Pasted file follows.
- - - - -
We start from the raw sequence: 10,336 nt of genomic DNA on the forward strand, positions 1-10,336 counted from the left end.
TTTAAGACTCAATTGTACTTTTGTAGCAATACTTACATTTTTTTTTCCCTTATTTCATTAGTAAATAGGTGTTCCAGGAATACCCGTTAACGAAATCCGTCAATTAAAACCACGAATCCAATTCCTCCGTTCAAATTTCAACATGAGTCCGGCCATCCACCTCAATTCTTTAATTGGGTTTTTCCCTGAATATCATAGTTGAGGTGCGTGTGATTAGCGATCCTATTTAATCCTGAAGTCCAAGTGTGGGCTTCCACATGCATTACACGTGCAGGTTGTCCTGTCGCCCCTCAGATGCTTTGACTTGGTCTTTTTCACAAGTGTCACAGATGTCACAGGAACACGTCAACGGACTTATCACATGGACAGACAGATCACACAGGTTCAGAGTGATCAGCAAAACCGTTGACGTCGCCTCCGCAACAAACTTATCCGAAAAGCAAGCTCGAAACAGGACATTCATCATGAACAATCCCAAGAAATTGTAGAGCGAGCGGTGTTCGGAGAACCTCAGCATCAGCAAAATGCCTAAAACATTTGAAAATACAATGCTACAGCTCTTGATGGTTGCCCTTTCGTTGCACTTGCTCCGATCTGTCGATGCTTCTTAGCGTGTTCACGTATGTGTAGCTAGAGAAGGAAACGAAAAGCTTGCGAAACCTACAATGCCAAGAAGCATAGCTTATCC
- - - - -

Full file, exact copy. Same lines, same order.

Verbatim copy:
We start from the raw sequence: 10,336 nt of genomic DNA on the forward strand, positions 1-10,336 counted from the left end.
TTTAAGACTCAATTGTACTTTTGTAGCAATACTTACATTTTTTTTTCCCTTATTTCATTAGTAAATAGGTGTTCCAGGAATACCCGTTAACGAAATCCGTCAATTAAAACCACGAATCCAATTCCTCCGTTCAAATTTCAACATGAGTCCGGCCATCCACCTCAATTCTTTAATTGGGTTTTTCCCTGAATATCATAGTTGAGGTGCGTGTGATTAGCGATCCTATTTAATCCTGAAGTCCAAGTGTGGGCTTCCACATGCATTACACGTGCAGGTTGTCCTGTCGCCCCTCAGATGCTTTGACTTGGTCTTTTTCACAAGTGTCACAGATGTCACAGGAACACGTCAACGGACTTATCACATGGACAGACAGATCACACAGGTTCAGAGTGATCAGCAAAACCGTTGACGTCGCCTCCGCAACAAACTTATCCGAAAAGCAAGCTCGAAACAGGACATTCATCATGAACAATCCCAAGAAATTGTAGAGCGAGCGGTGTTCGGAGAACCTCAGCATCAGCAAAATGCCTAAAACATTTGAAAATACAATGCTACAGCTCTTGATGGTTGCCCTTTCGTTGCACTTGCTCCGATCTGTCGATGCTTCTTAGCGTGTTCACGTATGTGTAGCTAGAGAAGGAAACGAAAAGCTTGCGAAACCTACAATGCCAAGAAGCATAGCTTATCC